The Pearls, abuse and a false gospel

I’ve been reading over several posts regarding the case of little Lydia Schatz being beaten to death by her parents in the middle of the night.  Her loving, cheerful family, full of all the promises Michael and Debi Pearl make throughout their literature.  For Michael Pearl guarantees happy, obedient children in just two days.  (Blockquotes in italics are from Angry Child, posted at No Greater Joy.)

I could break his anger in two days. He would be too scared to get angry.

Too scared.  Beaten too severely.  For there is no upper limit on the number of spankings given a child.  No “three swift swats and sent to his room until supper.”  Instead, he is beaten until he is without breath to complain.  Beaten until he is utterly dominated.  And if he runs?  You walk through the house laughing at his vain attempts at escape.  And just to drive the point home, you place these “rods” conspicuously about the house and wear one ever about your neck so that the little child may always see and remember.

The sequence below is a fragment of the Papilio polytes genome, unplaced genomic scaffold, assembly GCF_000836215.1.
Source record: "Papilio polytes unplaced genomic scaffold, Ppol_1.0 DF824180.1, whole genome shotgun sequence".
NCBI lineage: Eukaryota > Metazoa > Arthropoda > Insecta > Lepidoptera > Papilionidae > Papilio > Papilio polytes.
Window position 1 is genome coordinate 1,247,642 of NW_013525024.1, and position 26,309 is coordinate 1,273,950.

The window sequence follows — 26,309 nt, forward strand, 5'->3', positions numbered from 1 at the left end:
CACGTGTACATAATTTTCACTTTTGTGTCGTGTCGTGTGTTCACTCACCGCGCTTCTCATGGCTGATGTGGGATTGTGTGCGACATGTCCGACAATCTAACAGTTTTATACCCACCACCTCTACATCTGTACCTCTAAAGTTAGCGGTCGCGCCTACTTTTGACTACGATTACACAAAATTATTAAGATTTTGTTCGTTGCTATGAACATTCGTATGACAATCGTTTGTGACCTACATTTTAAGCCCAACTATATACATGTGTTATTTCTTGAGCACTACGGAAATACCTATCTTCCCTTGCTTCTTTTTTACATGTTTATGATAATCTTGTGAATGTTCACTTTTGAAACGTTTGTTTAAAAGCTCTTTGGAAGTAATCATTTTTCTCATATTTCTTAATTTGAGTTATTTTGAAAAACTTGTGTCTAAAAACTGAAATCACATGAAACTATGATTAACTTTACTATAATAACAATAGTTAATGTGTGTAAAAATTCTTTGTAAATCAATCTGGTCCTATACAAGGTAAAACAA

On the third day he would draw into a quiet shell and obey.

I’ve seen children in that shell.  It is a role many children (and adults) fall into when their lives are governed by fear.  And remember, we’re on day three.  Day three!  Two days of beatings?  Stalkings?  Standing emotionless, pushing the child away, denying affection, denying love?  For they emphasize in another essay: When they do something lovely, then you can love them. How heartwarming is the thought of conditional love?